Examining and comparing processes could tell us quite a lot about what graphic design objects are and the way in which graphic designers practice, which is an interesting study in itself. Some initial areas of research could include exploring the relationship between designers and their computers and the physical act of making, and whether their practice reflects the description of graphic designers as 'compositors' or 'combiners' of different elements. 

There are a few other options we could look at that might shed some light what makes graphic designs unique, which will most likely inform such research should it be conducted. We'll return to this idea in due course. Next I will examine the idea of the role or function graphic designs have, to see whether this might separate art, illustration and photography from graphic design.

What Is A Graphic Design Object?

My early posts were interested in what a philosophy of graphic design can offer and why it is important, and during that process I mentioned several descriptions of graphic design objects, as combinations of type and image.

In this post I want to examine that idea more closely. Can something be 'graphic design' if it is just an image, or type in isolation? Is it possible to combine type with an image and for it not to be graphic design? If so, then the 'classic' description of graphic design will be somewhat lacking.

 Unit Editions,  Type Only , pp. 150-151, 2013

Unit Editions, Type Only, pp. 150-151, 2013

Let's start with 'just-type' designs. Unit Editions' book, Type Only, is a fantastic showcase of graphic designs that solely rely on typography only (pictured above. More examples here). Let's, for a moment, ignore why our intuition is telling us that these are, without question, examples of graphic design, and accept that they are. From this we can conclude that an object can be called 'graphic design' even if it doesn't contain images. But is the reverse true? Can an image be 'graphic design' even if it doesn't contain any type?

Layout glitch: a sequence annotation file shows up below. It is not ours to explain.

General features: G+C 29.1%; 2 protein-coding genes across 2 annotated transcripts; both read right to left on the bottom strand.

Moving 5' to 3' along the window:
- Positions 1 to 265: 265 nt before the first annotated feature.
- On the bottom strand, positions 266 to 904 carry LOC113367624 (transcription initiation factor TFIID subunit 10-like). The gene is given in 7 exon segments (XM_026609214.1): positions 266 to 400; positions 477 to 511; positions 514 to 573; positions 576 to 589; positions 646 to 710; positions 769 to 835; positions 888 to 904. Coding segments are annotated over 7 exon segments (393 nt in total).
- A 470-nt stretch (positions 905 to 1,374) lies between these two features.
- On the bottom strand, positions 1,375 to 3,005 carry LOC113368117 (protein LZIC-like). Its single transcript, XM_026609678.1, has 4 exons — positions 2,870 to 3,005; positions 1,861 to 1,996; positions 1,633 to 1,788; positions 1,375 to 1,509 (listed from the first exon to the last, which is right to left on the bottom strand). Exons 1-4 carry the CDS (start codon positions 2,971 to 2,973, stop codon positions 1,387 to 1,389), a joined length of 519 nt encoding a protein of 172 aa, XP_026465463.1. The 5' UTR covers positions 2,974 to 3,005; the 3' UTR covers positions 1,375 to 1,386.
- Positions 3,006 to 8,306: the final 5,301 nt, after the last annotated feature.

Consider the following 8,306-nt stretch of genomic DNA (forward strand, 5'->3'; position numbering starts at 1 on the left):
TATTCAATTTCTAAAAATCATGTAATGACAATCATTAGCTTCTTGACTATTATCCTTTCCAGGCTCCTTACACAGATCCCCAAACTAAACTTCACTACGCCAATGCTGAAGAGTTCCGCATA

stop sign.png

Take this image, for example. All UK drivers will recognise this sign immediately – it indicates that they cannot enter the road upon which this sign is placed. It contains no words, but it is significant to particular audiences, trained or training to drive. This image is one element of a larger system of communication, designed to be interpreted quickly by those moving at rapid but variable speeds, aiding travel.

The system as a whole was originally designed by Jock Kinnear and Mary Calvert between 1957 – 1967. Slightly over half the examples given in the Highway Agency's explanatory document contain letters or numbers. However, the above symbol conveys meaning without words, even if it is part of a system that uses them. It is not dependent on other signs in the system to be understood. Such wayfinding systems are classic specimens of graphic design.

 Excerpt from  'Traffic Signs' PDF , courtesy of The UK Highway Agency, downloaded on 30th May 2018

Excerpt from 'Traffic Signs' PDF, courtesy of The UK Highway Agency, downloaded on 30th May 2018

These examples indicate that graphic design objects can be:

  1. Type + Image
  2. Type Only
  3. Image Only

It is important to note that there is a plethora of objects we label as 'graphic design' day-to-day that fall into the second category, but very few that fall into the third. Furthermore, the vast majority of images we encounter day-to-day are photographs, illustrations or art. Image-only graphic designs hold unique and unusual properties which separates them out from other images. 

So, there are images out there that are not graphic design objects. Are there objects out there containing type that are not graphic design objects?

I've spent rather a lot of time thinking about this, and have struggled to find an example of type that are not graphic designs apart from some objects that fall into a rather special category: Art. Conceptual artists in the 1960s were increasingly interested in using language in their artworks, in order to question what art itself is, a tradition continued by artists in the modern day.

 Robert Montgomery, part of  Words in the City at Night  project, 2016

Robert Montgomery, part of Words in the City at Night project, 2016

Unfortunately, works of art are also counter-examples to the idea that 'if it displays type with an image, then it is a graphic design object.'

 Roy Lichtenstein, 'Whaam!', 1963

Roy Lichtenstein, 'Whaam!', 1963

This causes a wee bit of a problem for our definition of graphic design as 'type and/or image.' It's simply not true that an object that either contains either type, or an image, or a combination of both, will always be graphic design.